18. I am very pleased with the Pau Ferro fingerboard on my FL. Tone, wear, beauty. The research shows it to be extremely wear resistant.
    Good luck.
  19. Jared Lash

    Jared Lash Born under punches

    Aug 21, 2006
    Denver, CO
    I don't think the OP still needs recommendations since this thread is over seven years old. :smug:

    As for McBain who bumped it, there are two things that can be done depending on the wear. The easiest is just to have the fingerboard planed down. Easy stuff and it feels like new.

    But if the wear is severe, or it's already been planed down a couple times, you may have to have the fingerboard replaced.

    If your P-bass is in good condition and is therefore pretty valuable, I'd go this route. If it were a cheaper bass, I'd say just replace the neck as this could be an expensive process.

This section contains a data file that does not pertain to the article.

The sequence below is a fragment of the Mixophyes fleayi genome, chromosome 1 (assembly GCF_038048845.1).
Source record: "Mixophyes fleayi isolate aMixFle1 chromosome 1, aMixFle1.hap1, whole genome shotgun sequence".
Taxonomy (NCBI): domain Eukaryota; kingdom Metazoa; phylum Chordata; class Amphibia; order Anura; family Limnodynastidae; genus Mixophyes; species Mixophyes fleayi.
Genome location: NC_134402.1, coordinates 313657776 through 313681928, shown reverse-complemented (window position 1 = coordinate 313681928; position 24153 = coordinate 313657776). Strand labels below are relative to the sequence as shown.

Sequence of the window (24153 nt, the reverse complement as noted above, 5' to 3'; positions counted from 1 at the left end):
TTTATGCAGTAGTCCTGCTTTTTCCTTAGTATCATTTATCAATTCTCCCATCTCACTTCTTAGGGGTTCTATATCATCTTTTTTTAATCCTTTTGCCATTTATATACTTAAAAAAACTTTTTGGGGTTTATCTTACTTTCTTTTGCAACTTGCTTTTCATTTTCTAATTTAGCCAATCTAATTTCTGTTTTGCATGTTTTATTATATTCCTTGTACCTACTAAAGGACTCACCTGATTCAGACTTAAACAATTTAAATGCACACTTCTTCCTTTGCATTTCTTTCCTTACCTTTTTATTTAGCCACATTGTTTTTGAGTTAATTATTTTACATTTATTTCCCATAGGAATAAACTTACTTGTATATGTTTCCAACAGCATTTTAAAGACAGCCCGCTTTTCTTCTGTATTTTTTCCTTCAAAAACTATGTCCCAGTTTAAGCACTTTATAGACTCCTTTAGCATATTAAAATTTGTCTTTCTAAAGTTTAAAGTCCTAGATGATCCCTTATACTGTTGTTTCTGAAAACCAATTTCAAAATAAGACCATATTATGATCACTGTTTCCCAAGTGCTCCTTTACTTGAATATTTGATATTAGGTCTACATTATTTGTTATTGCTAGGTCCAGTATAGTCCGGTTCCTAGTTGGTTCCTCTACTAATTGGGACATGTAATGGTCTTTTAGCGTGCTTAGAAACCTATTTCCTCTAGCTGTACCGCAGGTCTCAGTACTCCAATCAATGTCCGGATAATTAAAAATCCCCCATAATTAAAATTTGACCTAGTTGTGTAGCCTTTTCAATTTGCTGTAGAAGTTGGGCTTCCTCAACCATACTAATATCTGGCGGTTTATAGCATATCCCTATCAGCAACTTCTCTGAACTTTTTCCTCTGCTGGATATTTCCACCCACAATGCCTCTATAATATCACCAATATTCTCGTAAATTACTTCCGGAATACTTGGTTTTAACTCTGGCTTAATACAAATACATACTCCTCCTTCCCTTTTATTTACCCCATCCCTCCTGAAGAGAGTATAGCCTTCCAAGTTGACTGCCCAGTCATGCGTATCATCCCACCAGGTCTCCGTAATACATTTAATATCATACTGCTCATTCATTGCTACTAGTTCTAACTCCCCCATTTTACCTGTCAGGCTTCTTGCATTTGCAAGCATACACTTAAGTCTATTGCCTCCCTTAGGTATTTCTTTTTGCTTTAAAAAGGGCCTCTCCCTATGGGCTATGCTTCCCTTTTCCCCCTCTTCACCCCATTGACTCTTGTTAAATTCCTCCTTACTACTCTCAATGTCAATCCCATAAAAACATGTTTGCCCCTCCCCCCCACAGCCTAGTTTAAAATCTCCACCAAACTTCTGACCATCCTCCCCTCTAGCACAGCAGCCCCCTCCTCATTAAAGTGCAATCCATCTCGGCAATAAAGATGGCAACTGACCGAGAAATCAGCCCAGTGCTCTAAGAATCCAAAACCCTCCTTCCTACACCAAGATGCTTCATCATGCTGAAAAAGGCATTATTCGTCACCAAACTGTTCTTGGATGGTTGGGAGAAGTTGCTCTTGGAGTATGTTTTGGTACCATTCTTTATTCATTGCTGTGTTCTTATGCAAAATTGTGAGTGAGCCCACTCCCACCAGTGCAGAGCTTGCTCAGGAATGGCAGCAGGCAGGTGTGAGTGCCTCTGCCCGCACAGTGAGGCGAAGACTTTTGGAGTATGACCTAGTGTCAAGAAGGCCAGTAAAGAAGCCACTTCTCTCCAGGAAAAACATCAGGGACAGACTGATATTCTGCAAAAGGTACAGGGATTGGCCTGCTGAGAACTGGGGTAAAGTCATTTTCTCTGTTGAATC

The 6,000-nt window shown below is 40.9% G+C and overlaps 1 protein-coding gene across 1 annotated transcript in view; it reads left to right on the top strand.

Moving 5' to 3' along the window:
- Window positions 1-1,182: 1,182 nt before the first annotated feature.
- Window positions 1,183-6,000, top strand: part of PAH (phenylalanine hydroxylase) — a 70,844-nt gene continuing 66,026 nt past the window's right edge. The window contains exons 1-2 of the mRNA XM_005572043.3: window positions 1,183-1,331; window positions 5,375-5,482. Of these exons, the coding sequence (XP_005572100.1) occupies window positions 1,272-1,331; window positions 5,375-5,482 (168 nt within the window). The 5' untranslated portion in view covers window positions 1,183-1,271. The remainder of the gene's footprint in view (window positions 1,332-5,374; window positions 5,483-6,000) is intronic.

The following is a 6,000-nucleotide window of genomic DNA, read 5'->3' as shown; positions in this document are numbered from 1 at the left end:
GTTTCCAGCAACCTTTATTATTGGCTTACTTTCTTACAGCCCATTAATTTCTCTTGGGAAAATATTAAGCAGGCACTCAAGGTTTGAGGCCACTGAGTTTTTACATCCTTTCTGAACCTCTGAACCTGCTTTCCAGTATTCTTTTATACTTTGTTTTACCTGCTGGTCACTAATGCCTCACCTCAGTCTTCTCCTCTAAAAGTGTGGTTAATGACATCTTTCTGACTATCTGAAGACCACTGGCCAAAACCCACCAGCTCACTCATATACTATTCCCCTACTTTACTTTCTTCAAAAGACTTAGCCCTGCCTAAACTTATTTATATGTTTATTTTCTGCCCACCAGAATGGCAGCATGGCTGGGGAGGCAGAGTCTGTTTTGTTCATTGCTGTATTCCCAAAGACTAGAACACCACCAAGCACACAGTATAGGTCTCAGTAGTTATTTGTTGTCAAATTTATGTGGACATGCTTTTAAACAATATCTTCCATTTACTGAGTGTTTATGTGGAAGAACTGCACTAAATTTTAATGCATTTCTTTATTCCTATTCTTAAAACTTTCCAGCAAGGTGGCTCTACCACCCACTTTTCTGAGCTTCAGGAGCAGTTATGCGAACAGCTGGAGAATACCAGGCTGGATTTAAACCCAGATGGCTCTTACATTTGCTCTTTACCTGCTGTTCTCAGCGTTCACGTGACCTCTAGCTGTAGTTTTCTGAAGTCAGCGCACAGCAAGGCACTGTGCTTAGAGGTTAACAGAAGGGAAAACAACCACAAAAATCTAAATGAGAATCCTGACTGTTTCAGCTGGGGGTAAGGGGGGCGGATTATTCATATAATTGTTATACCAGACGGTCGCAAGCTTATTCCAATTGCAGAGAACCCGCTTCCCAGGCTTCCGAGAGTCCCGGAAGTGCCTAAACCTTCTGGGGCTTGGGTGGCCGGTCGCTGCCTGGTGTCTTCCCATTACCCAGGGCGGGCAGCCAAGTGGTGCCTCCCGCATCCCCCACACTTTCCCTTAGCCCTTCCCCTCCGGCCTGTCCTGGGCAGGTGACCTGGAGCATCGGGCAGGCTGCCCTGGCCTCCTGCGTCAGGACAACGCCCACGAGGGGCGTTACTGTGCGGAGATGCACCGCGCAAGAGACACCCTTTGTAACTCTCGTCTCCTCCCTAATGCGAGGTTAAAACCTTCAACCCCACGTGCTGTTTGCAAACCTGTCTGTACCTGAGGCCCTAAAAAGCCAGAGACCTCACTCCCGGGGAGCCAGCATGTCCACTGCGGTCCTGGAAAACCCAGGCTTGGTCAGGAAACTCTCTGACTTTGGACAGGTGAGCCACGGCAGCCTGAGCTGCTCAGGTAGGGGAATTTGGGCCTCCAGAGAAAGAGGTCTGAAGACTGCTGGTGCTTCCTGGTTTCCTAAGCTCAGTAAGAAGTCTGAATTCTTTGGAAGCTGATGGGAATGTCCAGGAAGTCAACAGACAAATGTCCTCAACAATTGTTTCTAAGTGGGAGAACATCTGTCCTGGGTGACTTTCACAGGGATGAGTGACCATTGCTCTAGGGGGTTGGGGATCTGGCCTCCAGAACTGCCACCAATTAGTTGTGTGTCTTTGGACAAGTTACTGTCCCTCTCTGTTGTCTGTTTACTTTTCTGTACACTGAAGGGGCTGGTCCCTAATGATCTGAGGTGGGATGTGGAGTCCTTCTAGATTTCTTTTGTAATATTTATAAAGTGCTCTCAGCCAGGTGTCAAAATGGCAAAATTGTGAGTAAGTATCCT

But I bet it could be planed down.
  20. jibreel

    jibreel Supporting Member

    Apr 12, 2005
    This thread is exactly what I need now. I have converted both of my 35" Turner fretless basses to 34" by cutting 1" off of the heel of both of the necks. Strung EADGC. These basses have lined fingerboards so they have to go. The following pic shows the two basses: one with the fingerboard removed and one with original fingerboard on and the 1" piece I cut off.


    Turner fingergoards are very thin: 1.9 mm. The maple on the front of the neck is cut radiused so the thin fingerboard material is glued on and does not need to be radiused.

    These basses are such a specific design [ semi-acoustic/piezo only] that I wonder how much the fingerboard will effect the

    One bass has Tomastik Infeld acousticore roundwounds and the other LaBella black nylon flats. I love the two very different sounds.

    What kind of wood should I use for the new fingerboards????
    Pau Ferro
    stablizied wood
    I know there are a ton more.

    I am definitely after the warmer acoustic fat sound.

    Thanks for any input